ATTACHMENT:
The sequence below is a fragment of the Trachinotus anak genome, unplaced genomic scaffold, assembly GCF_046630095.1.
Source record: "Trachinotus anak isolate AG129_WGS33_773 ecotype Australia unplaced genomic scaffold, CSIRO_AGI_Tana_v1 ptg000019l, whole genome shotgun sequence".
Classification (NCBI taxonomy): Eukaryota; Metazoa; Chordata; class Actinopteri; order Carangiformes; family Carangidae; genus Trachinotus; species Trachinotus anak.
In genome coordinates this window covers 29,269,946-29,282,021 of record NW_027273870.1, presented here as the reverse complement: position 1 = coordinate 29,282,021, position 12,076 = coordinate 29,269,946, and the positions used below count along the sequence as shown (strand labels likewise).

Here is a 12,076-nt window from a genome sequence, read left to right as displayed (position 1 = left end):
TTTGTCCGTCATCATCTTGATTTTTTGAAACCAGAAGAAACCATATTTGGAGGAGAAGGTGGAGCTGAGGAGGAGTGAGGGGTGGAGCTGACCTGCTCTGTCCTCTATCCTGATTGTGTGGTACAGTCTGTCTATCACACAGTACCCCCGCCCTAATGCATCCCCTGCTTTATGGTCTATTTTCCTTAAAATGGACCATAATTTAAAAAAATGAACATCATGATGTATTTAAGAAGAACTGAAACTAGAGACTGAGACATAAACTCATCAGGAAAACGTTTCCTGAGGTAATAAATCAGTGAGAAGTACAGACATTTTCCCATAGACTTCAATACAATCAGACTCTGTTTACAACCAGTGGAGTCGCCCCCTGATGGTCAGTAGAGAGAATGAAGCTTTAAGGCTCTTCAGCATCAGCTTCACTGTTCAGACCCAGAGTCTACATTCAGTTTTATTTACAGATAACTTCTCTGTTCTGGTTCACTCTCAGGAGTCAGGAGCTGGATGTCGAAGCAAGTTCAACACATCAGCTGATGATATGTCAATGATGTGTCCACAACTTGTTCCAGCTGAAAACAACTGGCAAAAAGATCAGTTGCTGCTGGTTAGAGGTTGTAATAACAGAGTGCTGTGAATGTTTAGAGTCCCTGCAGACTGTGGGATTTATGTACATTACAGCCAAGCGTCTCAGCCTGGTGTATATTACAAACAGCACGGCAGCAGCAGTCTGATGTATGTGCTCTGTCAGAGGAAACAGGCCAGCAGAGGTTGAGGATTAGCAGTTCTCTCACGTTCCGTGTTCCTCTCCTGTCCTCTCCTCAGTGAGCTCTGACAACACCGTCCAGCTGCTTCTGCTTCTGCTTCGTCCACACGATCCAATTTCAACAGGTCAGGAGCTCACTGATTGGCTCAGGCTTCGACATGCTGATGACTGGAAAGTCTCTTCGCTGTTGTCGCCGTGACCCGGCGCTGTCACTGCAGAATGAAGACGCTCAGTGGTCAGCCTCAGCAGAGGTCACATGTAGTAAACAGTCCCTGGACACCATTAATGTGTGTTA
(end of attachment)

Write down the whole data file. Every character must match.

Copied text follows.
The sequence below is a fragment of the Trachinotus anak genome, unplaced genomic scaffold, assembly GCF_046630095.1.
Source record: "Trachinotus anak isolate AG129_WGS33_773 ecotype Australia unplaced genomic scaffold, CSIRO_AGI_Tana_v1 ptg000019l, whole genome shotgun sequence".
Classification (NCBI taxonomy): Eukaryota; Metazoa; Chordata; class Actinopteri; order Carangiformes; family Carangidae; genus Trachinotus; species Trachinotus anak.
In genome coordinates this window covers 29,269,946-29,282,021 of record NW_027273870.1, presented here as the reverse complement: position 1 = coordinate 29,282,021, position 12,076 = coordinate 29,269,946, and the positions used below count along the sequence as shown (strand labels likewise).

Here is a 12,076-nt window from a genome sequence, read left to right as displayed (position 1 = left end):
TTTGTCCGTCATCATCTTGATTTTTTGAAACCAGAAGAAACCATATTTGGAGGAGAAGGTGGAGCTGAGGAGGAGTGAGGGGTGGAGCTGACCTGCTCTGTCCTCTATCCTGATTGTGTGGTACAGTCTGTCTATCACACAGTACCCCCGCCCTAATGCATCCCCTGCTTTATGGTCTATTTTCCTTAAAATGGACCATAATTTAAAAAAATGAACATCATGATGTATTTAAGAAGAACTGAAACTAGAGACTGAGACATAAACTCATCAGGAAAACGTTTCCTGAGGTAATAAATCAGTGAGAAGTACAGACATTTTCCCATAGACTTCAATACAATCAGACTCTGTTTACAACCAGTGGAGTCGCCCCCTGATGGTCAGTAGAGAGAATGAAGCTTTAAGGCTCTTCAGCATCAGCTTCACTGTTCAGACCCAGAGTCTACATTCAGTTTTATTTACAGATAACTTCTCTGTTCTGGTTCACTCTCAGGAGTCAGGAGCTGGATGTCGAAGCAAGTTCAACACATCAGCTGATGATATGTCAATGATGTGTCCACAACTTGTTCCAGCTGAAAACAACTGGCAAAAAGATCAGTTGCTGCTGGTTAGAGGTTGTAATAACAGAGTGCTGTGAATGTTTAGAGTCCCTGCAGACTGTGGGATTTATGTACATTACAGCCAAGCGTCTCAGCCTGGTGTATATTACAAACAGCACGGCAGCAGCAGTCTGATGTATGTGCTCTGTCAGAGGAAACAGGCCAGCAGAGGTTGAGGATTAGCAGTTCTCTCACGTTCCGTGTTCCTCTCCTGTCCTCTCCTCAGTGAGCTCTGACAACACCGTCCAGCTGCTTCTGCTTCTGCTTCGTCCACACGATCCAATTTCAACAGGTCAGGAGCTCACTGATTGGCTCAGGCTTCGACATGCTGATGACTGGAAAGTCTCTTCGCTGTTGTCGCCGTGACCCGGCGCTGTCACTGCAGAATGAAGACGCTCAGTGGTCAGCCTCAGCAGAGGTCACATGTAGTAAACAGTCCCTGGACACCATTAATGTGTGTTA